Air travel has become almost dehumanizing in the last decade, with passengers corralled into interminable line-ups, forced to remove their shoes, and pressured into either guzzling a litre of water on the spot or throwing it into a bin — both of which come with regretful repercussions. Add to that a fussy infant, and it’s easily the stuff of nightmares.
But for one New York mother, the nightmare continued on the aircraft, too. Arielle Noa Charnas, author of fashion blog Something Navy, was travelling on a Delta Air Lines flight to Los Angeles in late December with her nine-month-old daughter, Ruby. Fully aware that her baby might have trouble settling down on the flight, she and her husband purposely booked first class tickets “so that we’d have the extra space and could lay down with her,” she wrote in an Instagram post.
But when her daughter didn’t immediately stop crying, a flight attendant asked them to move to the back of the plane because she was getting complaints from other first class passengers.
Charnas told Us Weekly that she refused to move to the back, and after walking up and down the aisle, and rocking her, Ruby fell asleep during takeoff.
Her post has garnered more than 23,000 likes and over 2,000 comments, ranging from shock and outrage over Delta’s actions to vitriol for Charnas’s decision to fly with a baby.
When Delta caught wind of the incident, the company offered to refund the family their tickets and gave them an additional $300 each, which the blogger says they will donate to UNICEF.
This has led a number of airlines to put restrictions in place for travelling with minors.
In 2011, Malaysia Airlines announced that the company would no longer issue bassinets to first class travellers, essentially making it impossible to travel in the elite cabin with an infant.
Former CEO Tengku Azmil followed up the announcement by tweeting:
More recently, low cost Indian carrier IndiGo implemented “Quiet Zones,” sections of the airplane where children under 12 are not allowed to be seated, and forbids children from flying in seats that offer extra legroom. AirAsia X and Singapore Airlines’ budget carrier Scoot followed suite with their own kid-free zones. And Richard Branson has discussed the possibility of creating a kids’ class on future Virgin Atlantic flights that would comprise separate cabins for children equipped with nannies to look after them.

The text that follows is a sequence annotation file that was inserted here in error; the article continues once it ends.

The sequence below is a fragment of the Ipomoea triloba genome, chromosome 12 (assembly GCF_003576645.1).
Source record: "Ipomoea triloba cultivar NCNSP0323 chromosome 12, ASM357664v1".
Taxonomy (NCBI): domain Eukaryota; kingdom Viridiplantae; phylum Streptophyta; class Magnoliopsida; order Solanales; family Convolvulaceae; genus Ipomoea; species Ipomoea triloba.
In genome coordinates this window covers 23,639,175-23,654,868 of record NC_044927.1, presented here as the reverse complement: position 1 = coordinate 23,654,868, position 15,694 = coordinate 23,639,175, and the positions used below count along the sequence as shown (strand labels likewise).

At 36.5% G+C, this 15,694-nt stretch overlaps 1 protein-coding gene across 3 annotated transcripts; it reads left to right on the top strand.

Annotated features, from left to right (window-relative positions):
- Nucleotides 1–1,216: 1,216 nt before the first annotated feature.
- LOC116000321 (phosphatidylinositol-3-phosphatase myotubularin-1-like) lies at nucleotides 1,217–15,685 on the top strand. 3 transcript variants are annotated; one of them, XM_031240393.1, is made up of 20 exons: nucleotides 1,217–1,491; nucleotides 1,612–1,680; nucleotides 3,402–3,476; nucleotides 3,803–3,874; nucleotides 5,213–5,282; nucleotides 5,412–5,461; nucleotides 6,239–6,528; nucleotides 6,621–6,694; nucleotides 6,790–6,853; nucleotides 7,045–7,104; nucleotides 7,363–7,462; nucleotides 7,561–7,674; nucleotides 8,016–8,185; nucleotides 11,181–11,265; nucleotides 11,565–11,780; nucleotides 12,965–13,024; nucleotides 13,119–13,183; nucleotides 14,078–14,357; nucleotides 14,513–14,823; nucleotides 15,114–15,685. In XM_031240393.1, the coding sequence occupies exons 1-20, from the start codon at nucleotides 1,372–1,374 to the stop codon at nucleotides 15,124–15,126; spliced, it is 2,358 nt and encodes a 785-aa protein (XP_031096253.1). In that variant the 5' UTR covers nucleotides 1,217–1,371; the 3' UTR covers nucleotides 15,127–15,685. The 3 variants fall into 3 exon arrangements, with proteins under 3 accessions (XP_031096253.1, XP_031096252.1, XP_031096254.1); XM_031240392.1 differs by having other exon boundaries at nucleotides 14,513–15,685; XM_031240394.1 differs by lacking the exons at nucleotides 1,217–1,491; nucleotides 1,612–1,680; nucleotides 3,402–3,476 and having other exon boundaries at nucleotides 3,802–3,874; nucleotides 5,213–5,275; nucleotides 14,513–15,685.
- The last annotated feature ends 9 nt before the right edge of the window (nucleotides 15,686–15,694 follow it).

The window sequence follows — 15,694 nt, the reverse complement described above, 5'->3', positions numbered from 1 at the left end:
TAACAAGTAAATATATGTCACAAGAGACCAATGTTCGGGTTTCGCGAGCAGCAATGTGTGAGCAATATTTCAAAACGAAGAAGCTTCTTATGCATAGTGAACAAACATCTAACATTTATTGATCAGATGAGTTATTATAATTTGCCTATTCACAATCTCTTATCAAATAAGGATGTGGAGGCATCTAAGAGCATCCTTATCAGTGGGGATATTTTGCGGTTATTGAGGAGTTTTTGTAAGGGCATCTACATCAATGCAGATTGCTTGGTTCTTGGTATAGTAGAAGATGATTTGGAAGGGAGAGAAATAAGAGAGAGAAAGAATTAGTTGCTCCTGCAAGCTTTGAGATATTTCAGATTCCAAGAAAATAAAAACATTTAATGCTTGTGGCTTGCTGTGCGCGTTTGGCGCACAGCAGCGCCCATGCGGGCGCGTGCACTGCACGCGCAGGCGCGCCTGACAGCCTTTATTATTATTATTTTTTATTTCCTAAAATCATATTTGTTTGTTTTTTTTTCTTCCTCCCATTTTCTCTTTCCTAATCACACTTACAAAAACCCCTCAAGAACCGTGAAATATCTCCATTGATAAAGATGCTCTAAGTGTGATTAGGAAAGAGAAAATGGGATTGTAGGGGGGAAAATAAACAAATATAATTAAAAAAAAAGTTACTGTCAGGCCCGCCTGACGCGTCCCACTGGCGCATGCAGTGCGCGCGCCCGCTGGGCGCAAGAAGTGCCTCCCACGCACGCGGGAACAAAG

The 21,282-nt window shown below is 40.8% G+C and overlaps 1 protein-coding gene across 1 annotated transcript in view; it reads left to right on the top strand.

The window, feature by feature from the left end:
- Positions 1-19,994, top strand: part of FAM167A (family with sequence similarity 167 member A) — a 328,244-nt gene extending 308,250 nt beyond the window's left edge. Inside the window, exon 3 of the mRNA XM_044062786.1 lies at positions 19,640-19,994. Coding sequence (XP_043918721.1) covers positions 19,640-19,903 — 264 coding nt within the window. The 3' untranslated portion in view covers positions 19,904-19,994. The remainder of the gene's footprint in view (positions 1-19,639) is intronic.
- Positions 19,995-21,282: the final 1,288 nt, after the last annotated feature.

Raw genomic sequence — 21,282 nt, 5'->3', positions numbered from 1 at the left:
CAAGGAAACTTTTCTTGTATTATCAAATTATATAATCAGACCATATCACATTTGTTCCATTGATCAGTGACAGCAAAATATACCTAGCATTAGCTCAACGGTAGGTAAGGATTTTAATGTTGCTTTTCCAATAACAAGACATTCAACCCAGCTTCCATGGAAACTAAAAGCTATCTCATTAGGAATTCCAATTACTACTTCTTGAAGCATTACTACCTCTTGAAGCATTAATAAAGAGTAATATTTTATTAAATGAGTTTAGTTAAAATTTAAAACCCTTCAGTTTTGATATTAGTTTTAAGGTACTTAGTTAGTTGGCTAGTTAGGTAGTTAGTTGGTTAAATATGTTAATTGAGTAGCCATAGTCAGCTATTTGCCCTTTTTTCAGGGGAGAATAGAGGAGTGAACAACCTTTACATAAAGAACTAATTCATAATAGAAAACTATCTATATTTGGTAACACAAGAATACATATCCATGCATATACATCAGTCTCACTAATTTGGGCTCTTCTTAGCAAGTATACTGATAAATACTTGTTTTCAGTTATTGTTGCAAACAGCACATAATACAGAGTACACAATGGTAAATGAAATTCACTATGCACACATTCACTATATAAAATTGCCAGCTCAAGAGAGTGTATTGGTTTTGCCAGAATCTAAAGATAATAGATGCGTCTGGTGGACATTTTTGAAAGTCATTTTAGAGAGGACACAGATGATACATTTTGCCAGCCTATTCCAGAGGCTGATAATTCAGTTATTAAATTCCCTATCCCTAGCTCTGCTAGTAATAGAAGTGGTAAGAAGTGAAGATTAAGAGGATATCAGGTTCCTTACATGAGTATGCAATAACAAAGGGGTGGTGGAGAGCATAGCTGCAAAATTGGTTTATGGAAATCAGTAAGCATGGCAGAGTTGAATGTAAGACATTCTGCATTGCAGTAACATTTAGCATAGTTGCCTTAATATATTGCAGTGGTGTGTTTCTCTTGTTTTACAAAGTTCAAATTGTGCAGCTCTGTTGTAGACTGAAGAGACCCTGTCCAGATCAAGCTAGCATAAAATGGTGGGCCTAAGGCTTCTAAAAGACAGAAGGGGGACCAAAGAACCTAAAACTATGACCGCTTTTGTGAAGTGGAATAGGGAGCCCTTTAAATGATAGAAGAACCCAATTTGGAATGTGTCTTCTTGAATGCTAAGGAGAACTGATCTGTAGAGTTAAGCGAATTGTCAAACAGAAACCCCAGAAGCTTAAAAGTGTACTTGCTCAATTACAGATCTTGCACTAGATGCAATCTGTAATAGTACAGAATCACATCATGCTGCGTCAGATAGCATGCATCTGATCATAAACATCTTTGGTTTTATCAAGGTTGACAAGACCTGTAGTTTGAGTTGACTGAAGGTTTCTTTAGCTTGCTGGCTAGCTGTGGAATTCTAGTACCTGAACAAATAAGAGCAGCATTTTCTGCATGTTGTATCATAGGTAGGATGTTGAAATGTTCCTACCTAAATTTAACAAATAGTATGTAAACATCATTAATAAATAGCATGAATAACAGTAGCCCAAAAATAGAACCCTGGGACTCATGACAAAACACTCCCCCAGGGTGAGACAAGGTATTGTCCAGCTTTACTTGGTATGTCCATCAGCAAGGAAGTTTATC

Last spring, in an effort to destigmatize the flying-with-children cliché, JetBlue spearheaded a one-time campaign around Mother’s Day to encourage fellow passengers to give travelling parents a break.
The campaign, called FlyBabies, offered every traveller on flight 213 from New York to Long Beach a 25 per cent discount on a future JetBlue ticket every time a baby cried. The six-hour flight produced enough cries from on-board babies to earn every passenger a free ticket.
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“For Mother’s Day, we wanted to acknowledge how moms (indeed all parents and caregivers) often feel stressed while travelling with children,” Elizabeth Windram, JetBlue director of brand management and advertising, said in a statement. “We hoped to shed light on how hard it can be to fly with a baby and show how a little caring, even a simple smile, can really help improve the situation for everyone.”
And then there’s the fact that, regardless of how much money you’ve spent on a seat, an airplane is still public domain.
“I understand that people buy first class tickets expecting more comfort than coach,” blogger Road Warriorette said to Global News. “But an airplane is still shared space, and if it’s not a crying baby it could be the loud talkers behind you or the drunk guy across the row. Whether I need headphones to block out noises or an eye mask to block out too much light, I am the only one in charge of my own comfort.”
Until that comfort is disturbed by little beings who aren’t receiving an adequate amount of instruction, others argue.
“There’s a big difference between crying/discomfort and just bad behaviour,” said Keri Anderson, editor of Heels First Travel blog. “I think all passengers, but particularly those in a premium cabin, have the right to expect that no one will be running up and down the aisle the whole flight, kicking or crawling on their seat, or screaming happily at the top of their lungs. In those cases the airlines are completely justified in asking parents to move or deplane.”